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HumanEnergy

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  1. Technically it's actually my second attempt, but my first was so poor I didn't bother posting it! Sony Alpha 55 camera attached directly to a 5 inch Celestron mak on a Celestron CG5 mount. 40 thirty second exposures at ISO 800 and 20 dark frames. I left all the settings in Deep Sky Stacker on defaults and then messed with the result in Photoshop Elements 9 (with a helping hand from the astronomy tools plugins). Not 100% sure what I was doing with the levels dialogue but I winged it until things were looking good Tighter crop
  2. Thanks for the info and links everyone, I think I'll go for the 5 in 1 unit from Maplin, £40 cheaper than the Skywatcher one. Cheers!
  3. Hi all, I know I could probably find all this out with a search but I wanted to be extra careful and not accidentally buy something not up to the job I'm going to buy a Celestron CG5 and was wondering what kind of Power Tank I should get to power it. I've seen mentioned that the ones from Skywatcher and Celestron are quite overpriced and something cheaper and just as good from somewhere like Maplin. Any recommendations on something that's up to the job that is more economical than the branded options? Thanks in advance for any help.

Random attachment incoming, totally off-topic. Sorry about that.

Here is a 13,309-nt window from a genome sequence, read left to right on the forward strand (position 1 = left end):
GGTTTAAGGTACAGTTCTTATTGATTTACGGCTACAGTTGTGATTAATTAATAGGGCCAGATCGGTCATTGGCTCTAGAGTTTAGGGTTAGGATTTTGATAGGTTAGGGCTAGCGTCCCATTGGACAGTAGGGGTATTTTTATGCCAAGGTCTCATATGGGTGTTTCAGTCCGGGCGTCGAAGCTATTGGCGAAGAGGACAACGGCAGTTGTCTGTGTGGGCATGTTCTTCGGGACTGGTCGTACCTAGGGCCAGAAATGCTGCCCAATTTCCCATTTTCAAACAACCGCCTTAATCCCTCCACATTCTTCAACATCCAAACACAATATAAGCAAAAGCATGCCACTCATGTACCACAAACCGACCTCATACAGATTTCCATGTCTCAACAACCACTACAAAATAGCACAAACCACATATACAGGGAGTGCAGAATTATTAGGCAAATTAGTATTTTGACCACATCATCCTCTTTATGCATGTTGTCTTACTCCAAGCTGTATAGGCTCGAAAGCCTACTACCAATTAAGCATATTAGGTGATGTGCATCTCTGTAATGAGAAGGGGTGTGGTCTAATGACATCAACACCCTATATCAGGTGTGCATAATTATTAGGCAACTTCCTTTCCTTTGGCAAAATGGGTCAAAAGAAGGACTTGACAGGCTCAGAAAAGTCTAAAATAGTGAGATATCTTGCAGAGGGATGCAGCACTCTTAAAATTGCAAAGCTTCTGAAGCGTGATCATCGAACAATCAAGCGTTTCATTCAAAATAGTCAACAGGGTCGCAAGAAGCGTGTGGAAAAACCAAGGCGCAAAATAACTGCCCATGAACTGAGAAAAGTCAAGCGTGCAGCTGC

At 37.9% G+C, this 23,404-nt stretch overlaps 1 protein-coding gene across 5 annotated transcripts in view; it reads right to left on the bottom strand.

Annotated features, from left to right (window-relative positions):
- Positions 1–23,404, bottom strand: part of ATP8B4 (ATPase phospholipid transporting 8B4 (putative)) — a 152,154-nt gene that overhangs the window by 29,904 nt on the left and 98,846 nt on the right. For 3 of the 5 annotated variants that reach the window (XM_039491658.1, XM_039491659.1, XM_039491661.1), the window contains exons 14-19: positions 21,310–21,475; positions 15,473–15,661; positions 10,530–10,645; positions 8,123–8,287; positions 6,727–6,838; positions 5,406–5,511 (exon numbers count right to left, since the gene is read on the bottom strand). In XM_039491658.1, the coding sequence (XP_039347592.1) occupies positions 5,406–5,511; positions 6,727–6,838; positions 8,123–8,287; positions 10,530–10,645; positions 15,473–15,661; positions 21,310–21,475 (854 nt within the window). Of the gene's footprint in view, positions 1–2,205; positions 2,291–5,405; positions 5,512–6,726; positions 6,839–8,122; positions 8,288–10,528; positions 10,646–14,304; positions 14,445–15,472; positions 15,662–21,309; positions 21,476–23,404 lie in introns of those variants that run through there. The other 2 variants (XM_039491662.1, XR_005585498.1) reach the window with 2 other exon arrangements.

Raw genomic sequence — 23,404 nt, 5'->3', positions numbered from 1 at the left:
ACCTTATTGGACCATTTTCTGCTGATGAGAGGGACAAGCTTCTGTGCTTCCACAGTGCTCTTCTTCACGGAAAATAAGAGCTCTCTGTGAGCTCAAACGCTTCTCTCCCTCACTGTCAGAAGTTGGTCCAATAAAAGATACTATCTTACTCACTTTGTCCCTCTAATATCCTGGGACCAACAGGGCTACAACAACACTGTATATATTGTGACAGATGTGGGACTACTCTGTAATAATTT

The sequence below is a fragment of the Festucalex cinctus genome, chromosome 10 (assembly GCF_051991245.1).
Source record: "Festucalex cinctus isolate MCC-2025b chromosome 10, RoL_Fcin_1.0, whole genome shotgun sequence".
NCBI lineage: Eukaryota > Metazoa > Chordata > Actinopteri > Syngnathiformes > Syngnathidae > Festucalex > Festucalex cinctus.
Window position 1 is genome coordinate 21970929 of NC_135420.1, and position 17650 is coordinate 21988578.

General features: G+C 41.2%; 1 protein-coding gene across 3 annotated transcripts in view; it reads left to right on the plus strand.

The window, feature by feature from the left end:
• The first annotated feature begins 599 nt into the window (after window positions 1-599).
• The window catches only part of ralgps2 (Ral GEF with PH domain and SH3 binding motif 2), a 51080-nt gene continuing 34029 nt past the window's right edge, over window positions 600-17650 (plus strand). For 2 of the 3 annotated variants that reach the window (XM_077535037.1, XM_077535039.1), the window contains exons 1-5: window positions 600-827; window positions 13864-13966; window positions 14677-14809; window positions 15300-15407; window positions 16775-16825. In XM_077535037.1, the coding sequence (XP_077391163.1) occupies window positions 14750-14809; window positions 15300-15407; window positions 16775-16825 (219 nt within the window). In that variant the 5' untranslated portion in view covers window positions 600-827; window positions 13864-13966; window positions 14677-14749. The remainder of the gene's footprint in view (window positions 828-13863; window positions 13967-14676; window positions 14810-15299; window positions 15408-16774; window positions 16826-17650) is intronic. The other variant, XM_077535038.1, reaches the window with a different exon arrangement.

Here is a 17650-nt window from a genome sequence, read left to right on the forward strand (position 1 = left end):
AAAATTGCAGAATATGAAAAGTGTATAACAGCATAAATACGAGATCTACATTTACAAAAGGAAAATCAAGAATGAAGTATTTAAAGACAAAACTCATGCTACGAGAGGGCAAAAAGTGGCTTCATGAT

4. That's a nice, easy to follow write up. Gonna give this a go at the weekend if I'm lucky with the clouds. My widest lens is 16mm so if I stick with 30 second exposures I should get a little bit less star trailing than with an 18mm lens.
  5. Had a cloud and rain free night last night for the first time in ages so I managed to get a really good session in. Went out just after half one (when Jupiter is currently sneaking out from behind the block of flats next to our house) and stayed out until just after four, time flew by! After spending a while with the Moon and Jupiter I went hunting for new Messier objects to add to my list. I got a good view M13, M15 and M92. I also saw the Andromeda Galaxy, really really easy to see, that was a great sight, although I assume I was just seeing the bright core? I saw M57 again but I got a better view than the last time I looked. Oh and my first love little M29 Got in the double stars of Mizar and Albireo too. The yellow and blue of Albireo seemed more pronounced than before, the skies must have been clearer than usual. Very happy, easily the best session I've had since getting the scope.